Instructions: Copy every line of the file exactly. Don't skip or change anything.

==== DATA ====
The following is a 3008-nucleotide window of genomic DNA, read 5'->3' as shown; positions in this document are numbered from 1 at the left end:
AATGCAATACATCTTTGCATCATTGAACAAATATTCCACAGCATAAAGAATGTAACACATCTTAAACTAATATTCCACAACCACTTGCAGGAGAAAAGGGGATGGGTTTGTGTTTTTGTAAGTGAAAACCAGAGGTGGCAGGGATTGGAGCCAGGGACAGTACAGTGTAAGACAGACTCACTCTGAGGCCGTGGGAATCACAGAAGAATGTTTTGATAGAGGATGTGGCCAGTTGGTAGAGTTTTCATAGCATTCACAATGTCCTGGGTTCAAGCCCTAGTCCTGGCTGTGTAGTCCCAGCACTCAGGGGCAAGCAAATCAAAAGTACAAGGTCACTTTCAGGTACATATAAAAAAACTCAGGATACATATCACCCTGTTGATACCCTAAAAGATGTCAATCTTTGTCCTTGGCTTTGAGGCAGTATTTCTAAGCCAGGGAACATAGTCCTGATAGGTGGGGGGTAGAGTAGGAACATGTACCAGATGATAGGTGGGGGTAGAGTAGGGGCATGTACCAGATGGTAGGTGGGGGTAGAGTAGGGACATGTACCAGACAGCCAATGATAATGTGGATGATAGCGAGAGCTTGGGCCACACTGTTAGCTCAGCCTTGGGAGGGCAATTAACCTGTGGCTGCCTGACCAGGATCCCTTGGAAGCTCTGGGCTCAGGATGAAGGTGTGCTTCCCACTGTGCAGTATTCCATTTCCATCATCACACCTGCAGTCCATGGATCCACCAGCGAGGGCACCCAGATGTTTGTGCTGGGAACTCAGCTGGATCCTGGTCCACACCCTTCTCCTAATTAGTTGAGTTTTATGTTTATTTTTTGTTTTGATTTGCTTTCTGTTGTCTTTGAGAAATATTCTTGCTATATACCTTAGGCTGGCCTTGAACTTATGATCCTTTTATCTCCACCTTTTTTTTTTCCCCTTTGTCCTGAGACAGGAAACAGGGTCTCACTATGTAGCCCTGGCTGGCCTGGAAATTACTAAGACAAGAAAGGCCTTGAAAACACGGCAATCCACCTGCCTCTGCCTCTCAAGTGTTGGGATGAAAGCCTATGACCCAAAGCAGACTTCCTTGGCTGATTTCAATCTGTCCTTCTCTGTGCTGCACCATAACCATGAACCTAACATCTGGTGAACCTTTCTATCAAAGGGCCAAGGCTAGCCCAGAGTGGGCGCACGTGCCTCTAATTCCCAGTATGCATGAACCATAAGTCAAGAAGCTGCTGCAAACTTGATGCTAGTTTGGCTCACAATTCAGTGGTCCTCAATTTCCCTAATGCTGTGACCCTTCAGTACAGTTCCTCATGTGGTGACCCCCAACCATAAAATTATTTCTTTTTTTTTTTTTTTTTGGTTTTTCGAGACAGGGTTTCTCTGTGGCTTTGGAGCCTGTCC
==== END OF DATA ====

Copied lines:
The following is a 3008-nucleotide window of genomic DNA, read 5'->3' as shown; positions in this document are numbered from 1 at the left end:
AATGCAATACATCTTTGCATCATTGAACAAATATTCCACAGCATAAAGAATGTAACACATCTTAAACTAATATTCCACAACCACTTGCAGGAGAAAAGGGGATGGGTTTGTGTTTTTGTAAGTGAAAACCAGAGGTGGCAGGGATTGGAGCCAGGGACAGTACAGTGTAAGACAGACTCACTCTGAGGCCGTGGGAATCACAGAAGAATGTTTTGATAGAGGATGTGGCCAGTTGGTAGAGTTTTCATAGCATTCACAATGTCCTGGGTTCAAGCCCTAGTCCTGGCTGTGTAGTCCCAGCACTCAGGGGCAAGCAAATCAAAAGTACAAGGTCACTTTCAGGTACATATAAAAAAACTCAGGATACATATCACCCTGTTGATACCCTAAAAGATGTCAATCTTTGTCCTTGGCTTTGAGGCAGTATTTCTAAGCCAGGGAACATAGTCCTGATAGGTGGGGGGTAGAGTAGGAACATGTACCAGATGATAGGTGGGGGTAGAGTAGGGGCATGTACCAGATGGTAGGTGGGGGTAGAGTAGGGACATGTACCAGACAGCCAATGATAATGTGGATGATAGCGAGAGCTTGGGCCACACTGTTAGCTCAGCCTTGGGAGGGCAATTAACCTGTGGCTGCCTGACCAGGATCCCTTGGAAGCTCTGGGCTCAGGATGAAGGTGTGCTTCCCACTGTGCAGTATTCCATTTCCATCATCACACCTGCAGTCCATGGATCCACCAGCGAGGGCACCCAGATGTTTGTGCTGGGAACTCAGCTGGATCCTGGTCCACACCCTTCTCCTAATTAGTTGAGTTTTATGTTTATTTTTTGTTTTGATTTGCTTTCTGTTGTCTTTGAGAAATATTCTTGCTATATACCTTAGGCTGGCCTTGAACTTATGATCCTTTTATCTCCACCTTTTTTTTTTCCCCTTTGTCCTGAGACAGGAAACAGGGTCTCACTATGTAGCCCTGGCTGGCCTGGAAATTACTAAGACAAGAAAGGCCTTGAAAACACGGCAATCCACCTGCCTCTGCCTCTCAAGTGTTGGGATGAAAGCCTATGACCCAAAGCAGACTTCCTTGGCTGATTTCAATCTGTCCTTCTCTGTGCTGCACCATAACCATGAACCTAACATCTGGTGAACCTTTCTATCAAAGGGCCAAGGCTAGCCCAGAGTGGGCGCACGTGCCTCTAATTCCCAGTATGCATGAACCATAAGTCAAGAAGCTGCTGCAAACTTGATGCTAGTTTGGCTCACAATTCAGTGGTCCTCAATTTCCCTAATGCTGTGACCCTTCAGTACAGTTCCTCATGTGGTGACCCCCAACCATAAAATTATTTCTTTTTTTTTTTTTTTTTGGTTTTTCGAGACAGGGTTTCTCTGTGGCTTTGGAGCCTGTCC